Most likely to say: something about how lazy poor people are.

The Problematic One tends to hang out by the braai at parties.
The Problematic One tends to hang out by the braai at parties.
Image: Keith Tamkei

THE PROBLEMATIC ONE

Everyone knows at least one of these people. They're folks who believe they're confronting "uncomfortable truths" and battling the rising tide of political correctness, but are really just making everyone uncomfortable by preaching from their deeply offensive soapboxes.

What they're likely to look like: early 30s and beyond, with a tinge of smugness and a dress sense that suggests comfort.

Where they hang out: you can usually find them lurking in a backyard somewhere near the braai stand, ready to pounce on someone with their take on what's wrong with society today.

What they listen to: country music, R Kelly, anything involving a banjo or harmonica, vast amounts of early-to-mid-'90s rap, and classical music.

Book they always quote: Long Walk to Freedom, Martin Luther King jnr's "I have a Dream" speech, an article they read on Facebook.

Drink of choice: the tears of "libtards".

Most likely to say: something about the "good old days", casually drop the f-word (not fu*k), or explain at length how he/she has nothing against them but ...

The Non-Gender Binary Woke has a quirky sense of style.
The Non-Gender Binary Woke has a quirky sense of style.
Image: Keith Tamkei

THE NON-GENDER BINARY WOKE

The anathema to the problematic one, this person is so woke that they quote revolutionary African leaders to describe the weather. They are ostensibly well-read and will make sure you know it with a magniloquent flurry of big words and decolonised concepts. Be careful, they catch fire easily.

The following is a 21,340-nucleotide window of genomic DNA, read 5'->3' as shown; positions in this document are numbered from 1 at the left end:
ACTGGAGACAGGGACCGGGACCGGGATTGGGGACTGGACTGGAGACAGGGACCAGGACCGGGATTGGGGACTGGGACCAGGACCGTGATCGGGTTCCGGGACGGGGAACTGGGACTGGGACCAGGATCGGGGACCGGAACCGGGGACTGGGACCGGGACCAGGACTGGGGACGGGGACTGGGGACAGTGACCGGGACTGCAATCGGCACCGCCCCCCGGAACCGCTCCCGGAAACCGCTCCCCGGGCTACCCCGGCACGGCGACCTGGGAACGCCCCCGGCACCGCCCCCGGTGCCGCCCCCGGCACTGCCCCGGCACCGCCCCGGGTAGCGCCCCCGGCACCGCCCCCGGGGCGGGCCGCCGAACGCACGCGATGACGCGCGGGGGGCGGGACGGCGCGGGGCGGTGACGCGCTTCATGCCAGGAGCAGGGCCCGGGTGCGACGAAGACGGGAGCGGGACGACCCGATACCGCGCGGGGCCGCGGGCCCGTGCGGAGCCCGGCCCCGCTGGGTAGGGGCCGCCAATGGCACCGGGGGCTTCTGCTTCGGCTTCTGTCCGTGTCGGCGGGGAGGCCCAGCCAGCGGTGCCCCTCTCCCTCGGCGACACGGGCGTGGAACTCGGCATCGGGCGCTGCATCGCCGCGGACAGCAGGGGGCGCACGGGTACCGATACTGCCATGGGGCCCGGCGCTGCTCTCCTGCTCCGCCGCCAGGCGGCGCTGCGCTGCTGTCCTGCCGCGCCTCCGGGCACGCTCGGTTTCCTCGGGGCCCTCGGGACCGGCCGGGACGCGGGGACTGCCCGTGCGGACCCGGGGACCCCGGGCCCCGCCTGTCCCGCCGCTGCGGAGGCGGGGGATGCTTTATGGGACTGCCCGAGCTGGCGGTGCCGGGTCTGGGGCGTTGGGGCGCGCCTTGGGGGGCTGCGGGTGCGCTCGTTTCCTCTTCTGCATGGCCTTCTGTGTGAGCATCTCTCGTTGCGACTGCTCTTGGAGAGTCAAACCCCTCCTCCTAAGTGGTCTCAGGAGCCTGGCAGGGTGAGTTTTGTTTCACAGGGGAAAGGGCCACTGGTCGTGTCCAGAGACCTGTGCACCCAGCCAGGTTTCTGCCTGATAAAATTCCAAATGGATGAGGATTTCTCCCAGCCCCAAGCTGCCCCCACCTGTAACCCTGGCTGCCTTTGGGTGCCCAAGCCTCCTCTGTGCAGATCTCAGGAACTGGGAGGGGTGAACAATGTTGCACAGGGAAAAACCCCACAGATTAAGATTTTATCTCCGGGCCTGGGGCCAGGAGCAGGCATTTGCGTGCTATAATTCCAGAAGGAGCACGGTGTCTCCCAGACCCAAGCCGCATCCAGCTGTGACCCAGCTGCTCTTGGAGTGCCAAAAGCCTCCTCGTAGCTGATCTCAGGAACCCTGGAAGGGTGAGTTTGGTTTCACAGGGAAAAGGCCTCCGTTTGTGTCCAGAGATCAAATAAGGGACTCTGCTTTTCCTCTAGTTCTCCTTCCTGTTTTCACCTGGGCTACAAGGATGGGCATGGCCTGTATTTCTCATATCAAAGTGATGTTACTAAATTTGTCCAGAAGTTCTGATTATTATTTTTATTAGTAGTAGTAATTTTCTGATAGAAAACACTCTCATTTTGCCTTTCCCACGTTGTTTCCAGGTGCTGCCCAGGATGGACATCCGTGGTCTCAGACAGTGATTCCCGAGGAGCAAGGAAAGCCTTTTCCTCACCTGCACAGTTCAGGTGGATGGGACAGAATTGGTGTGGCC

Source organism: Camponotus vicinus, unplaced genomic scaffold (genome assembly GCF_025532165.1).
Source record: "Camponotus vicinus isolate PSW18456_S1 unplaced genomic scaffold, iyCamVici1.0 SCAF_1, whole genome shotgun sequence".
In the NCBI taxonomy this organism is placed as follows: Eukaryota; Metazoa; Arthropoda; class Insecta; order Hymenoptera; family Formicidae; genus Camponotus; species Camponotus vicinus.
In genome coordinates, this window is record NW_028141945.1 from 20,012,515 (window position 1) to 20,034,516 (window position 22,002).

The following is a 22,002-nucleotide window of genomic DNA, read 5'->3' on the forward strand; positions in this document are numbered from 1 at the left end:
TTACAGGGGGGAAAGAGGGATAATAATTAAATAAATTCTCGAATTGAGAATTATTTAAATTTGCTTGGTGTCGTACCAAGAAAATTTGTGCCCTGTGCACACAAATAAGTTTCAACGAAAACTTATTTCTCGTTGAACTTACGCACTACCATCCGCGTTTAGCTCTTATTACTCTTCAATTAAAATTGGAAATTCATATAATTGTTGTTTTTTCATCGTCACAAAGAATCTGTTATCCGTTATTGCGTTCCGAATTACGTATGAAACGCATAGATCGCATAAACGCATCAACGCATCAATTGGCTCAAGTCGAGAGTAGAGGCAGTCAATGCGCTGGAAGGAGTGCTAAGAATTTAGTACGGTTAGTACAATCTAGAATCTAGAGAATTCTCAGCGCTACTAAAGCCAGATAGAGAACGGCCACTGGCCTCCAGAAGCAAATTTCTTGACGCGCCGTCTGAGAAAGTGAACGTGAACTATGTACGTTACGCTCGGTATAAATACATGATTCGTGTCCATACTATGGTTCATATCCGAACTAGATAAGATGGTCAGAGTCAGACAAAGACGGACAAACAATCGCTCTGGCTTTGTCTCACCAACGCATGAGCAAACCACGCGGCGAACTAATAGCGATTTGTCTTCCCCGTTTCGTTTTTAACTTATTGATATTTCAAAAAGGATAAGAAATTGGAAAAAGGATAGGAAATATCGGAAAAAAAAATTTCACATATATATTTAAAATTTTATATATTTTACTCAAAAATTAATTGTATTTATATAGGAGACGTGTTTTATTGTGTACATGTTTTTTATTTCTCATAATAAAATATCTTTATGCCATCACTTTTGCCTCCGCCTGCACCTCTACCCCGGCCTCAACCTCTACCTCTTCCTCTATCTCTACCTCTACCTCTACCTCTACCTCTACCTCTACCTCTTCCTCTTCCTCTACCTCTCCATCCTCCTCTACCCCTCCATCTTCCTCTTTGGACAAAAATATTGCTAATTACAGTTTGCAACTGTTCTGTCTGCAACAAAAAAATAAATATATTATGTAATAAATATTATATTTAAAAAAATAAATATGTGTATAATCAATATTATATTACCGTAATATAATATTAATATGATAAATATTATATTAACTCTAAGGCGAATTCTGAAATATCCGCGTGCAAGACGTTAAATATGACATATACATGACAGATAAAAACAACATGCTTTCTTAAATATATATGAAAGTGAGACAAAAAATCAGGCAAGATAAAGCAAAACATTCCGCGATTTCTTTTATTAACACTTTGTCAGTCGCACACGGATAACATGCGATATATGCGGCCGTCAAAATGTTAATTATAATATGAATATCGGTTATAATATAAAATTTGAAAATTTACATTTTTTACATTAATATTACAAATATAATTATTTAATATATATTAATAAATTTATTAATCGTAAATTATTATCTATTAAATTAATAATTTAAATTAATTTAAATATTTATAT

What they are likely to look like: alternative. There will be a haircut that needed a fair amount of instruction to achieve and clothes that would make your grandmother scratch her head.

Where they hang out: Braamfontein, universities, fancy coffee shops and anywhere hosting djembe-drum-backed slam poetry sessions.

What they listen to: Kendrick Lamar, Sizwe Mpofu-Walsh, Fela and Femi Kuti, and Mos Def on nostalgic days.

Books they always quote: anything written by Frantz Fanon, Steve Biko, Thomas Sankara, Amilcar Cabral, bell hooks.

Drink of choice: non-binary transgender beer (yes, that is a real thing), red wine by Tall Horse.

Most likely to say: a lot. Primarily about how your preference for Manchester United as opposed to Orlando Pirates is a direct result of neo-colonial capitalist forces infecting you with the deeply patriarchal self-loathing that is typical of cis-het men.

The Loud Sports Bro tends to shoot his mouth off.
The Loud Sports Bro tends to shoot his mouth off.
Image: Keith Tamkei

THE LOUD SPORTS BRO

One of humankind's most perilous social situations is finding oneself at the epicentre of a sports bro-nado. This is when the opinions of a flock of loud sports bros collide in a small space to create chaos. Is Romelu Lukaku a donkey? Was Pieter de Villiers a better coach than Jake White? None of these questions will be definitively answered, but you and all your neighbours will marvel at the noise that three men and a TV can make.

What they're likely to look like: an out-of-shape affiliate of whatever team they support.

Where they hang out: living rooms and pubs.

What they listen to: SuperSport Blitz.

Books they always quote: their favourite players' sports biographies.

Drink of choice: vast amounts of beer.

Most likely to say: "The ref is a bloody communist!"